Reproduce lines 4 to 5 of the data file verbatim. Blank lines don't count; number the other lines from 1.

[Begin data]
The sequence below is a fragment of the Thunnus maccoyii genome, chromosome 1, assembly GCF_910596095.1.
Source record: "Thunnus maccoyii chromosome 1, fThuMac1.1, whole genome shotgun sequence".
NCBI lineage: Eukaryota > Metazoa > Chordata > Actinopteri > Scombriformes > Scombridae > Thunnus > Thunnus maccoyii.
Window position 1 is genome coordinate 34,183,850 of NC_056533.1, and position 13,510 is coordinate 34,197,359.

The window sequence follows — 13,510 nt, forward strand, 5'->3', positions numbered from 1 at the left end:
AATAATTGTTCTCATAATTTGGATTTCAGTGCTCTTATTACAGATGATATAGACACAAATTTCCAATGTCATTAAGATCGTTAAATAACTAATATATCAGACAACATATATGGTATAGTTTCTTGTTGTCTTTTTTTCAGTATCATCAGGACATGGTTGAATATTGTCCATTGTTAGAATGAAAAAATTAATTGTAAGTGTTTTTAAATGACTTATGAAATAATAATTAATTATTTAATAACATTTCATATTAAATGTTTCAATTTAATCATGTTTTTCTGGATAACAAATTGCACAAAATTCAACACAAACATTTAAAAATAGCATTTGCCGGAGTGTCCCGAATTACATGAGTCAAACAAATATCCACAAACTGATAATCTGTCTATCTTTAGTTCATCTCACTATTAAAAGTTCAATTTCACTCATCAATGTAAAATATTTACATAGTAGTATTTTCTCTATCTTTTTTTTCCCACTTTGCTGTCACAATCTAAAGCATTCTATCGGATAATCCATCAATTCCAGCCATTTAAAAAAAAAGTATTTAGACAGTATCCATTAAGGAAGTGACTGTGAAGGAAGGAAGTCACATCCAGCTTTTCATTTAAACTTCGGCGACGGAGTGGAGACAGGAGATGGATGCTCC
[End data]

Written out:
Window position 1 is genome coordinate 34,183,850 of NC_056533.1, and position 13,510 is coordinate 34,197,359.

The window sequence follows — 13,510 nt, forward strand, 5'->3', positions numbered from 1 at the left end: